Target characterization / identification of protein-protein interactionsFunctional proteomic research has revealed that membrane proteins – as most other proteins – are associated with other proteins in so-called "supercomplexes" or "micro-domains". The composition of these complexes and the interactions among proteins determine important characteristics like cell type specificity, biological half life, cellular localization, specificity of function or the pharmacological profile. Thus, knowledge about physiological interaction partners is crucial for the effective selection and screening of pharmaceutical targets.
Most approaches used for identification and characterization of protein-protein interactions are based on heterologous expression or in-vitro systems. They typically result in large datasets with a high fraction of false-positives and false-negatives. Since validation of candidates usually requires substantial time and resources, we set up a different strategy to obtain more reliable data from native source material close to physiology.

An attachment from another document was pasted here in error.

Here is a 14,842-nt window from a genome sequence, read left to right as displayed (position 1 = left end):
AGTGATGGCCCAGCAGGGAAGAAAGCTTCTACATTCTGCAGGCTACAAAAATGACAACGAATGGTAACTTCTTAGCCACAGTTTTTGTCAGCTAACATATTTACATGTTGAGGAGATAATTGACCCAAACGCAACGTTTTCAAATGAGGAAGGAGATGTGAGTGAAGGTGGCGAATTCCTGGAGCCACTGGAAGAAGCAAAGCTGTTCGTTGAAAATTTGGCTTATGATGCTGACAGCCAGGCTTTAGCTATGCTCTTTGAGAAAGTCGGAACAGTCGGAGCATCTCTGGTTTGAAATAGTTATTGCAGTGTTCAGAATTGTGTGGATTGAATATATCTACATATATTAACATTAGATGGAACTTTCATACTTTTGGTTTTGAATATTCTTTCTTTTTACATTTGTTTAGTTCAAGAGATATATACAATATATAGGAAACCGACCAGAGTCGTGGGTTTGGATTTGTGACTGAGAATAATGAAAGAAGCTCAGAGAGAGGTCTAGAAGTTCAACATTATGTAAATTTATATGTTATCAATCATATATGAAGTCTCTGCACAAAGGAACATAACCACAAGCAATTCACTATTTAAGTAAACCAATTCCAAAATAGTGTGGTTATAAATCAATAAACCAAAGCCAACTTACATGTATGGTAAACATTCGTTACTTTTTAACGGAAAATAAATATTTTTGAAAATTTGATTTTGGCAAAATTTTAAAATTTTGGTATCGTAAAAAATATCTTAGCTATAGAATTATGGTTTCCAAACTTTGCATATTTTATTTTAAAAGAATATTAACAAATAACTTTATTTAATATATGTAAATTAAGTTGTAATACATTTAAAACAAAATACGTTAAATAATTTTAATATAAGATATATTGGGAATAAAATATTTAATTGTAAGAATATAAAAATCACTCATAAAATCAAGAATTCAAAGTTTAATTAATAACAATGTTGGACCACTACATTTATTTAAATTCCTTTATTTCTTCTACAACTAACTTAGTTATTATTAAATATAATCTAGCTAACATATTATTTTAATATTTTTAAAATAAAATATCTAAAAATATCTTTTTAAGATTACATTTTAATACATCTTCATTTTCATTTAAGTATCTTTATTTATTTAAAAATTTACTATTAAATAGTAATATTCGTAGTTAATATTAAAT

Biomarker research / target identification
Membrane proteins not only represent more than 60% of known drug targets but also have a high potential to serve as diagnostic or therapeutic markers. Despite their fundamental importance, this class of proteins is still underrepresented in proteome studies due to technological shortcomings and intrinsic challenges of hydrophobicity and low abundance. Furthermore, relevant sample sizes are too small (e.g. biopsies) for comprehensive studies. Finally, comparison of samples and protein levels requires reliable and unbiased quantification.
We have consequently optimized isolation and mass spectrometric sequencing of integral membrane proteins from native sources with highest sensitivity. With our label-free quantification method we are able to quantitatively analyse proteins from an unlimited number of samples - without loss in sensitivity or additional biases.
- native source material (tissue, cell line)
- systematic screening as well as targeted approaches
- applicable to all types of protein
- flexible combination of suitable techniques